Another plus for accessories is that they can adapt far quicker than clothes – the move from mini-skirt to midi-hem took the best part of five years. A bag or scarf can change at will – their ability to absorb any new trend puts them at a premium on the shop floor. High mobility and high volume makes accessories an easy sell even in hard times.

Ruby continued her editorial work with concurrent features for Interview in August and September. The second editorial, named ‘Uptight Urban’ and photographed by Craig McDean, is packed with directional detail. If last winter was about big, game-changing ideas, this winter has homed in on the little joys of fashion. Quilting, shearling and Fairisle jostle for pole position in our wardrobes, with texture becoming the headline story of the season. Whether you go for retro or forge ahead in directional shapes, there are no sleeper trends this year – everything is a go.

Ruby got to work with McDean again, shooting her second editorial for Italian Vogue. Titled ‘Chic-Gothic-Glam’, this spread was tailor made for Ruby’s look, making her an automatic stand-out. Working alongside top model Arizona Muse, Ruby’s work at couture level prepared her well for the demands of Italian Vogue, and the resulting editorial exudes a dark, gothic glamour that’s absolutely contemporary.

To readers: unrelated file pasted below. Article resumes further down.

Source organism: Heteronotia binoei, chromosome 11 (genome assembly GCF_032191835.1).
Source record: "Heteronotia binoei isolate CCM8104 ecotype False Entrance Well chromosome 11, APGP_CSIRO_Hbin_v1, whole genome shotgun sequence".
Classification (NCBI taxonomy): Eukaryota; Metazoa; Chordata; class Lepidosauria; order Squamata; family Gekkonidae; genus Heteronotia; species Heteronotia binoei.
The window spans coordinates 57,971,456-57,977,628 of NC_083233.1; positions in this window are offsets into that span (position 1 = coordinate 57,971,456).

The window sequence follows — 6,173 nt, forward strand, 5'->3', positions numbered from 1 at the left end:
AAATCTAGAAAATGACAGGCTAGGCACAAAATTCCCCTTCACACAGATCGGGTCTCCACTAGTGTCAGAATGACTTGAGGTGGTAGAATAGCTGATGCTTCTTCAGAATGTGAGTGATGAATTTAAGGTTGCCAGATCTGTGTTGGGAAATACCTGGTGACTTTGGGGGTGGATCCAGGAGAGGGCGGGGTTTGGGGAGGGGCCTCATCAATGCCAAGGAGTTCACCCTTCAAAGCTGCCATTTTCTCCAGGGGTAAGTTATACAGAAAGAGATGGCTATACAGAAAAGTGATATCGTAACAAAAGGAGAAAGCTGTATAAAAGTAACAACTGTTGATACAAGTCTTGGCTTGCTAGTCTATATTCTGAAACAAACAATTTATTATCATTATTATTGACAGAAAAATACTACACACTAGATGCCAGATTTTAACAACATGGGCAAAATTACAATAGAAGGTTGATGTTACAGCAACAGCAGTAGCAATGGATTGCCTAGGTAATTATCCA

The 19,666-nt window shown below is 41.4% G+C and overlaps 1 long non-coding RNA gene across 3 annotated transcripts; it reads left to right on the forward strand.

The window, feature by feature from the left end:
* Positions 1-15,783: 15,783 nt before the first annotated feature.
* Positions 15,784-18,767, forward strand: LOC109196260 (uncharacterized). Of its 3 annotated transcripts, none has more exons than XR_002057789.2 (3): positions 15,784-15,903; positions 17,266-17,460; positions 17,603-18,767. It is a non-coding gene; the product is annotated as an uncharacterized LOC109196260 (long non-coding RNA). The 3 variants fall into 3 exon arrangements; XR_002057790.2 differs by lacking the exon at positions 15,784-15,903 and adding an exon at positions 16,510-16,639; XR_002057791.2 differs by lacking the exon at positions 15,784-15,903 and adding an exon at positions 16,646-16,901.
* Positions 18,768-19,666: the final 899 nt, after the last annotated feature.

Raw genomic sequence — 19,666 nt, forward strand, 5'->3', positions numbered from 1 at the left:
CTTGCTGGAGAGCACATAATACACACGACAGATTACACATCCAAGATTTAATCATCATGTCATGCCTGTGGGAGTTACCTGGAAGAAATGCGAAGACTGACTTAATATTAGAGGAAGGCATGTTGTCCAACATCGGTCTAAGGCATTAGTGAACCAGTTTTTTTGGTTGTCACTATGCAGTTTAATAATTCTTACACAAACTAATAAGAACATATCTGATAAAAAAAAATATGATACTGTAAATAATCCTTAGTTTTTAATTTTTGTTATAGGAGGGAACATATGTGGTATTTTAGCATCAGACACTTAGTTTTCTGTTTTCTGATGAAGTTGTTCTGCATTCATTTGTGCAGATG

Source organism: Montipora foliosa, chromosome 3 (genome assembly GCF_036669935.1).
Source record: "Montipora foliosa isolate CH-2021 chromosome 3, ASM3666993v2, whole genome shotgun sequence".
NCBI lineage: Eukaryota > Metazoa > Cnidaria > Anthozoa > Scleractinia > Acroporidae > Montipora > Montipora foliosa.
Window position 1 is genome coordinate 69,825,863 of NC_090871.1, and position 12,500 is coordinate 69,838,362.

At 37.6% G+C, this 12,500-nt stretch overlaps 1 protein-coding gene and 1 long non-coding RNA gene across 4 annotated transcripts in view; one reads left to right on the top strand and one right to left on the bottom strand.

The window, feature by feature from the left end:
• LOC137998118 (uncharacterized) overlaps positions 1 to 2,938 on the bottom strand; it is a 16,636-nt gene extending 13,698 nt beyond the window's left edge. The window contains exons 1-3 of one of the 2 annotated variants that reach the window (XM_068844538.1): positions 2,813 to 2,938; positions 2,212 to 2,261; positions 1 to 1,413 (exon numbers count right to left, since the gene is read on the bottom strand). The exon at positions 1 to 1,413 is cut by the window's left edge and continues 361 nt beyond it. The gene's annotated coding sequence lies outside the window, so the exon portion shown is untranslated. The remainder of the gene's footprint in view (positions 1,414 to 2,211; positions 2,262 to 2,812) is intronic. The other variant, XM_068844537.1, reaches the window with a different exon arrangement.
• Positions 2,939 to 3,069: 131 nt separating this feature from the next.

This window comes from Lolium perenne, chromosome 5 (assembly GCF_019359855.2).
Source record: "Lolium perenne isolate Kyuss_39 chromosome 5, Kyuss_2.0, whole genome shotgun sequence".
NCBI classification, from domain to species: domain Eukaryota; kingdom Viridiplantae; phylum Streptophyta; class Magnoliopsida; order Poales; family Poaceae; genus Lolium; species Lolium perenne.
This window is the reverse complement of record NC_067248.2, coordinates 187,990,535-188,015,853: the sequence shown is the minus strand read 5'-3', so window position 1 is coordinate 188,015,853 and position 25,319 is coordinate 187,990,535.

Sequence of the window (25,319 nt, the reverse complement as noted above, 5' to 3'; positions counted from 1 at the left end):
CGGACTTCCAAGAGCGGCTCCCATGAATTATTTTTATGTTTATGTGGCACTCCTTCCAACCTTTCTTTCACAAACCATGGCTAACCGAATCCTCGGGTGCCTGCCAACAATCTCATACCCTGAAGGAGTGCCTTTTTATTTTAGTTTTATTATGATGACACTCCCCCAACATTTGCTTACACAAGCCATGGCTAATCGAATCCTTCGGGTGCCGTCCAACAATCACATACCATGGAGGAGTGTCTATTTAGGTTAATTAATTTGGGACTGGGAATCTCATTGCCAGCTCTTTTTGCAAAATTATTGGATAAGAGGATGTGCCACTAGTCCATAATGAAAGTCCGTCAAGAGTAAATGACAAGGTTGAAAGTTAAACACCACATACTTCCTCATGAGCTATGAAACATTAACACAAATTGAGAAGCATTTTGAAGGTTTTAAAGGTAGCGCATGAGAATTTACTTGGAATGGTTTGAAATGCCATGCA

Aldridge took to the runway again in September with a prolific season of over 45 shows, adding designers such as Stella McCartney, Michael Kors, Tory Burch and Sportmax to her catwalk CV. Ruby’s campaign quota was filled with a starring role in the new Valentino ad. Working with Sara Blomqvist, Kim Dall Arni and Caroline Brasch Nielsen, the delicately feminine feel of the clothes combined with their high-fashion credentials played perfectly to Ruby’s strengths. A very modern success story, the newly-revamped Valentino label is fronted by creative team Maria Grazia Chiuri and Pier Paolo Piccioli who made their names through designing accessories.

In October, Ruby got to make work more personal, when she signed up to appear in a spread for New York Times magazine. Photographed by her half-brother, Miles Aldridge, the working relationship blossomed further in Ruby’s third Italian Vogue editorial, with Miles stepping in as the photographer. ‘Home Chic’ saw Ruby work blonde in a Stepford-Wives, neon-clad shoot. Bright, vibrant and confident, it showed Ruby and Miles clearly comfortable at working together: this accomplished editorial representing some of their best work to date.